13. May 2024

Modularly Optimised Production Processes

Control International trade fair for quality assurance Fraunhofer IWS

The Fraunhofer Institute for Material and Beam Technology IWS presented a system for AI-based optical surface and defects analysis in continuous production processes at Control 2024. This makes production faster, more accurate and more flexible. By combining artificial intelligence and optical measuring technology, defects are detected, classified, visualised and communicated to the production system in real time. The Control trade fair team spoke about the system with Dr.-Ing. Christopher Taudt, group leader for surface metrology at the Fraunhofer Institute for Material and Beam Technology IWS, Applications Centre for Optical Metrology and Surface Technologies.

Dr. Taudt, would you briefly explain what the SURFinpro system is?

Taudt: We’re specialised in surface assessment, in particular the detection of defects, surface roughness measurement and the identification of deviations. Our speciality is the integration of measuring technology into industrial systems. The measuring process takes place during the production process. Based on the example of a roll-to-roll process, we use our demonstrator for the SURFinpro measuring system to show how an optical scattered light method can be taken advantage of to reconstruct a surface in three dimensions and extract information about defects, scratches, inclusions, air bubbles and geometric deviations on the surface of the film, for example.

Which users are interested in this system?

Taudt: Users include manufacturers and processors of film materials. But other manufacturers are also interested, such as manufacturers of metal strips. The system isn’t just suitable for analysing the properties of products on rolls, but rather on sheet materials as well. We received corresponding enquiries at Control from potential customers who process sheet metal and bar stock.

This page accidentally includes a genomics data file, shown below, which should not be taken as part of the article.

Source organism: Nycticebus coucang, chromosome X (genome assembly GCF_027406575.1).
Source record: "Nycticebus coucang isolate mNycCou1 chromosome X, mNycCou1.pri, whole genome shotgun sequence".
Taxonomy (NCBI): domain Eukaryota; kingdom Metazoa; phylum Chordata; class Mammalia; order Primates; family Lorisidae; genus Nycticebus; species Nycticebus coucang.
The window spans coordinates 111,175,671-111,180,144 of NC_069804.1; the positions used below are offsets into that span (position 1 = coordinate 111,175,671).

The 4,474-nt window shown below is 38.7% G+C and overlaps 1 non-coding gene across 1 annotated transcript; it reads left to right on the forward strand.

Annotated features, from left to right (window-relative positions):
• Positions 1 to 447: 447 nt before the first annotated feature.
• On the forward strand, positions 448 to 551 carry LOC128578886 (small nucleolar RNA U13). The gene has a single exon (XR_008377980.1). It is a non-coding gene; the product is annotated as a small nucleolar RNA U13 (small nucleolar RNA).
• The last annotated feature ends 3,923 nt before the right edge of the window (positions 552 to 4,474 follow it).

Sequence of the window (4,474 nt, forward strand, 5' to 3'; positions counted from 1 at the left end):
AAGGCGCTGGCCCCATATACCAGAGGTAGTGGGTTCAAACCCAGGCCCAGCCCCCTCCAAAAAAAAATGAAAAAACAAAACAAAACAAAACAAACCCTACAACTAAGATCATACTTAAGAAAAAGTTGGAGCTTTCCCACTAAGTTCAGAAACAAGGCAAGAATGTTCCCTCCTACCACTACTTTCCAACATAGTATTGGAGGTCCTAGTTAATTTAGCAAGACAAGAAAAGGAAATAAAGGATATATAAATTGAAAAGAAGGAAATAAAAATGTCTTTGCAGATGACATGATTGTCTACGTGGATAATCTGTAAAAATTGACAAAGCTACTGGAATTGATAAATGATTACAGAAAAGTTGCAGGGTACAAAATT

How do projects and systems like this come about – does the industry approach you with specific tasks?

Taudt: In most cases the industry comes to us with a very specific problem and we take a detailed look at it. But of course we have a portfolio of our own measuring techniques that we can incorporate into this kind of process. Once our analysis has been completed, we decide which of our technologies – developed or refined by ourselves – are the best match.

What are the current topics in surface inspection – what’s the trend?

Taudt: It’s always interesting for companies to record as much information and as many measured values from the process as feasible, with the lowest possible investment. This might mean, for example, integrating several sensors into the system. Large measuring ranges, faster measuring processes and measuring procedures integrated into the manufacturing process are also important. From our point of view, automation and digitalisation play the most significant role. We’re moving away from stationary measuring instruments and quality testing in the laboratory, and towards direct integration into the manufacturing process in order to achieve continuous monitoring. Flexibility is also important, for example where materials and processes are concerned. It’s also necessary to capture as wide a range of parameters as possible.

Functions integration, flexibility and inline testing processes are thus the new benchmarks in quality control and quality assurance. How can you meet these challenges as a research institute?

Taudt: Customers turn to us as a research institute because they’re looking for a specific solution to their own respective problem. By the time a customer comes to us, he may have already approached several manufacturers of measuring systems directly, but hasn’t yet found the right answer as a standard solution. This is where we come into play as a research institute, because we’re the right partner for the development of application-orientated solutions.

In 2024, the Fraunhofer Institutes demonstrated their presence for the 18th time with the special show for “Contactless Measuring Technology” at Control.

Taudt: We attracted a specialised audience to our booth here in Stuttgart who can relate to the specific goals we cater to, and recognise the possible solutions. For example, in recent years we also exhibited hyper spectral imaging (HSI), a technology which is not yet available off the shelf. In the meantime, this division has been spun off from the institute and is now operating as an independent company, namely DIVE imaging systems.

How would you rate your contacts with expert visitors at this year’s Control?

Taudt: We’ve established highly specialised contacts at the event. The meetings have been top quality and the visitors are well informed, thus resulting in a very efficient and productive dialogue.